Getting Started? [Archive] - Forums

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07-28-2004, 09:59 AM
I've got a bag of figure parts and etc and I was wondering how and what I need to get started in customizing...

I was thinking of using a primer on the figures before I paint them.
Then I would paint them.

Any suggestions/advice/tips on getting started?

A place to get paints, the type of paints, types of brushes, where to get brushes?

"How to advice" for a newbie on customizing?

How do I get the paint to not be sticky, but also not chip?
How much time does it take to create a figure?

How much do brushes, primier and paint costs?

Basically I no knowing on how to get started. All I have are the parts and everything else I don't have a clue on.

Someone please help me out. You can either post here, or e-mail me at:[email protected]


07-28-2004, 10:47 AM

Well a place to get alot of info is This is the customizing guide. They have at the bottom 2 good "how to make a custom" guides.

The type of paint to use is acrylic, The brands I use are Testors(model masters),Tamiya,apple barrel/folkart(get them @ walmart)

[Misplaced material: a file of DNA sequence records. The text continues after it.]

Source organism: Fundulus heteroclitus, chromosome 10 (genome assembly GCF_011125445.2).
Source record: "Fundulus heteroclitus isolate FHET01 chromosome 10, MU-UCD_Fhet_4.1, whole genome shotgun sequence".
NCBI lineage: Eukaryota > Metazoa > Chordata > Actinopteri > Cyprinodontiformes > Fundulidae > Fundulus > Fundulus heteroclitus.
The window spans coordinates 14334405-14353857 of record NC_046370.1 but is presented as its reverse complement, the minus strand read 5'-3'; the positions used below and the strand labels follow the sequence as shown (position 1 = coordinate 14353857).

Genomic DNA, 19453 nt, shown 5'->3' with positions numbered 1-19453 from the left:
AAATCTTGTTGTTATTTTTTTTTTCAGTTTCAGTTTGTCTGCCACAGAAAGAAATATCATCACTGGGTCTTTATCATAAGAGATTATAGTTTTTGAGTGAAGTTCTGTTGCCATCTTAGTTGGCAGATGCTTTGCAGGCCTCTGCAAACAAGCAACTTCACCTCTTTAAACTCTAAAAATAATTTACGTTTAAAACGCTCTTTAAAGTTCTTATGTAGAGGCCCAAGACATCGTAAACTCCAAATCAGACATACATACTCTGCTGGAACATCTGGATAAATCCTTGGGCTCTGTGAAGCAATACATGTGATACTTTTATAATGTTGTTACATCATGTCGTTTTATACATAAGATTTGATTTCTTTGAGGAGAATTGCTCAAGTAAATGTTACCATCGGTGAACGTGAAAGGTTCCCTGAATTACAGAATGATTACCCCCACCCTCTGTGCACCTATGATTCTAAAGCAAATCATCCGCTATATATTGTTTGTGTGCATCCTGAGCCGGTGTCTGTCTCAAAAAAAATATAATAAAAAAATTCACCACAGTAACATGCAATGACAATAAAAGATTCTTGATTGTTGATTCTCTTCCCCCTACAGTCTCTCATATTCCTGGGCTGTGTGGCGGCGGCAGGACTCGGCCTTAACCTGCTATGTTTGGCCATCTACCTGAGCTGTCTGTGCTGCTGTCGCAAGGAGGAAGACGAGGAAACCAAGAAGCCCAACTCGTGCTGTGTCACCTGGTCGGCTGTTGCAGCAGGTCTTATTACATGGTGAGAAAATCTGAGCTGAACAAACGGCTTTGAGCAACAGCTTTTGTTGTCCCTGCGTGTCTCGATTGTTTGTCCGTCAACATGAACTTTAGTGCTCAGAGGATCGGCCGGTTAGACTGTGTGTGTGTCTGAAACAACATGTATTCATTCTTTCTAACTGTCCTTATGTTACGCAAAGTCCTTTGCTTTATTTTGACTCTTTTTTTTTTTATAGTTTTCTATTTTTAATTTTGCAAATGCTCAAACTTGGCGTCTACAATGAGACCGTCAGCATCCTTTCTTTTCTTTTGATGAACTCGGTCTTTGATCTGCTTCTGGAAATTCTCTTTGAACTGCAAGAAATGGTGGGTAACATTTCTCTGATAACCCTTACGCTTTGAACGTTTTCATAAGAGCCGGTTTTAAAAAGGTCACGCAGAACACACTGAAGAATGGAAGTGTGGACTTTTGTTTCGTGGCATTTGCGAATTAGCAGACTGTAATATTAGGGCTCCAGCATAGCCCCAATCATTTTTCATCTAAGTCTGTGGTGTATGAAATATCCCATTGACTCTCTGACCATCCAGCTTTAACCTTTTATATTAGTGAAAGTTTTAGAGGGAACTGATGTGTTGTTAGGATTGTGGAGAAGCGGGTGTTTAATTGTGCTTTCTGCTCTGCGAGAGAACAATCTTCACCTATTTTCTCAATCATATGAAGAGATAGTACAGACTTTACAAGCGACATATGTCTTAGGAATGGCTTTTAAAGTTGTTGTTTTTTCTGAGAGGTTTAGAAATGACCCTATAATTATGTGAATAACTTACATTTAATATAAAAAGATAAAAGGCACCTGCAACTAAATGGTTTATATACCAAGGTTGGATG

you can get the paint from,
Enamel paint doesnt cure very well to the plastic the joes are made of,Takes forever to dry.

The bigest problem when painting figures is the shoulder joint paint chipping,theres no real cure, but what i find that helps is to sand the shoulder joint w/ 220 grit sand paper.

The brushes I get @ walmart and Hancock fabric's around $5 a pack (3-5 brushes per pack)

I havent used primer yet some say its needed, but I havent used it yet.
But if your painting say, white over a black part it's a good idea to use it IMO.

As for the time it takes making a custom figure; 1hour to 2days,provided I have the parts I need. If I dont have the parts it may take a month 'til I get what I need.

Hope this helps!

07-31-2004, 05:00 PM
Rule #1. Always buy the expensive brush. High end brushes last longer and do better details.

Bonus advice:

I use Citadel miniatures paints, but that makes 'em look like toys, so you might want to go with Testors or something else.

You want a "realistic" looking custom?

Use flat clearcoat sealer.

You want a "toy-looking" custom that looks like Hasbro made it?

Use gloss clearcoat sealer.

That 220 sandpaper advice is the best thing I heard in awhile too.